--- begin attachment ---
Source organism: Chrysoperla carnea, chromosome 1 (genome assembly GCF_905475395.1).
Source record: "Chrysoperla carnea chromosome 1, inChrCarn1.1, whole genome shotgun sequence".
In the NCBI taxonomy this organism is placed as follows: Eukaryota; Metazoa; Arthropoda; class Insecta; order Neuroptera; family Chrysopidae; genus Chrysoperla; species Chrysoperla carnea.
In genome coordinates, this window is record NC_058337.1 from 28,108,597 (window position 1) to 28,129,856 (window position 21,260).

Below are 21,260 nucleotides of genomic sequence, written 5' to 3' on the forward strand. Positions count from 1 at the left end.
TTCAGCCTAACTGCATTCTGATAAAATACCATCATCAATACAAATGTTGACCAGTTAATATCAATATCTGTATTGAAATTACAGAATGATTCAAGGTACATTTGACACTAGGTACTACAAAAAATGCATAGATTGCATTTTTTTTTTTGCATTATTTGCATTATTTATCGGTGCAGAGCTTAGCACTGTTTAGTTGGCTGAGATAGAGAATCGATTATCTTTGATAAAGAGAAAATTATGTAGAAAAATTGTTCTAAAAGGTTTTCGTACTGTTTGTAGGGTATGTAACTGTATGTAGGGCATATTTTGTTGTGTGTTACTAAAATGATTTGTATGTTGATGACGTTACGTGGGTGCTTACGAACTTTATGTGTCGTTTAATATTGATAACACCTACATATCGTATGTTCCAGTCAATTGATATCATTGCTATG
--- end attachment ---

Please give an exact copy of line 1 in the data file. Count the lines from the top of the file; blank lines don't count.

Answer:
Source organism: Chrysoperla carnea, chromosome 1 (genome assembly GCF_905475395.1).